I’ll have been here for six years this summer, and I still read most of the comments to most of my posts. I rarely respond, unless I’ve been drinking, which I do almost constantly, so you do the math. But it’s been years since I’ve directly addressed commenter concerns in an actual post.
In my post about the Ivy League law grad who is struggling to pass the bar and build a career, I expressed sympathy for the graduate’s plight. It was a sad story that was powerfully expressed and tugged at my nearly blocked heart.
But commenters claimed that my sympathetic response to the Ivy League grad was because the person went to top law schools. They argued that I would not be nearly as nice to a person who struggled in the same way after going to a non-elite school.
If I my channel my inner Nathan Jessup: YOU’RE GODDAMN RIGHT I WOULDN’T….
We’ve received many emails here from struggling law students or recent law grads who have high debt and no job. Some of them deserve mockery. Some of them are good jumping off points for a discussion on the failures of legal education.
But this one is just sad. I feel bad for this person. The kid went to Columbia, got an LL.M from Cornell, but has now failed the bar four times.
I don’t have any flip or snarky internet advice. I just honestly hope that somehow things get better for this person. I think I’m feeling what you humans call “sympathy”…
Ever have that feeling that someone got your slot in law school even though they didn’t deserve it? They had worse grades, worse test scores… they may not even be able to pass the bar. It’s ridiculous that schools are allowed to have biased admissions policies that discriminate against qualified students in favor of some politically popular factor.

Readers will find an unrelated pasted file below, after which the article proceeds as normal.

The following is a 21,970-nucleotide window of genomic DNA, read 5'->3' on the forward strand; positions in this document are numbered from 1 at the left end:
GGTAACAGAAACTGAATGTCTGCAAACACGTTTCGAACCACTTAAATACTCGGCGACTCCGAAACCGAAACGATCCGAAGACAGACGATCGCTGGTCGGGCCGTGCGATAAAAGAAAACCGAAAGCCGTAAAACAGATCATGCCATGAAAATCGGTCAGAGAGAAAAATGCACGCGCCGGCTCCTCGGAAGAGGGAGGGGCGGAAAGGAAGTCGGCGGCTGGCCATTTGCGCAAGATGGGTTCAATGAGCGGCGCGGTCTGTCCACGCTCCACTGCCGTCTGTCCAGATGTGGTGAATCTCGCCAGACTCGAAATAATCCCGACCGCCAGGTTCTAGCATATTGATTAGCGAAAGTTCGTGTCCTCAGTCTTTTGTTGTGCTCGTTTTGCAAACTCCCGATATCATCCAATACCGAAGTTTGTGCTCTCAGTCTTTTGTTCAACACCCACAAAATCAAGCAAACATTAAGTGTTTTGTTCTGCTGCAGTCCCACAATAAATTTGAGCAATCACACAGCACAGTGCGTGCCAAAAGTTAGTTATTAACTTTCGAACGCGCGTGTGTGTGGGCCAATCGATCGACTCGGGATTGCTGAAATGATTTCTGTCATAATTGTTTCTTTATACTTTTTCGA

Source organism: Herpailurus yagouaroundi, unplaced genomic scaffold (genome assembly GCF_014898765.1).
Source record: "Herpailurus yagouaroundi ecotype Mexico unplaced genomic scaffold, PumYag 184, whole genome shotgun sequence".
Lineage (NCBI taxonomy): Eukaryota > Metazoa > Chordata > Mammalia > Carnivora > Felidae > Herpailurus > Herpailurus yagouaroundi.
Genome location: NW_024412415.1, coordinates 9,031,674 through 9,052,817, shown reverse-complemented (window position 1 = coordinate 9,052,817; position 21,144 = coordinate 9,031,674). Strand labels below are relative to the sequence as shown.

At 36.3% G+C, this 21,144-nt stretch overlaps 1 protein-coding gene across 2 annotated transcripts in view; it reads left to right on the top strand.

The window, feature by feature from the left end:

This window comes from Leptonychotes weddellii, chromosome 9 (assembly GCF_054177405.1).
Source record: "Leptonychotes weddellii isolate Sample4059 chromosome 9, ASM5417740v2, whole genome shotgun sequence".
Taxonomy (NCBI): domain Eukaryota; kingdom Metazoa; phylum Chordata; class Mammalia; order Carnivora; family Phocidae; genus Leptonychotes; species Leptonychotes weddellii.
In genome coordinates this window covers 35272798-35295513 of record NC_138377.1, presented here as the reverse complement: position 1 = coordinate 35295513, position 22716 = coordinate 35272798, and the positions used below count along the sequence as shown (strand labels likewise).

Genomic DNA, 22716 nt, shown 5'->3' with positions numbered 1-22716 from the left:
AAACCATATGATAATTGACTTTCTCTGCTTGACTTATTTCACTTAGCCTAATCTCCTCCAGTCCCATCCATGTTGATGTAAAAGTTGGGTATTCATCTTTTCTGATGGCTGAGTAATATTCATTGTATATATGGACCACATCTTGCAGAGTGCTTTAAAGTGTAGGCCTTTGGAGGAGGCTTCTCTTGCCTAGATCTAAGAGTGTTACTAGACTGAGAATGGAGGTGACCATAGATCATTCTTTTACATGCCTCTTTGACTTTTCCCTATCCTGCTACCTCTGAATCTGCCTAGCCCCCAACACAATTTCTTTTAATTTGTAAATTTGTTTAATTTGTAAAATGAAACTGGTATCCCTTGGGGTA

Because this is a story about candidates who — on the face of it — just don’t appear qualified to attend the school, and who just so happen to have political pedigrees and got in….
Graduation season is upon us, which means that bar exam craziness will soon follow in its wake. In fact, it seems like that incredibly uneasy time may already be here. Law professors are usually there to support their former students, but at one law school, that doesn’t seem to be the case.
One law professor is absolutely enraged about the number of his former students who continually fail the bar exam. He’s so angry, in fact, that he sent out a school-wide email to vent about the situation. His message probably could have been evaluated for its overly harsh tone before being sent out.
We received an email about it from someone who may or may not be another professor at the same law school, with the following subject line: “This is how professors at [X Law School] treat their bar takers.”
Which law school are we talking about, and what did the angry professor say?
Congratulations to everyone who passed the February bar exam. As we recently learned from several late-night texts from readers, results just came out in New York (which tends to be one of the last states to post). Private look-up for New Yorkers is available here, and results should be posted publicly soon.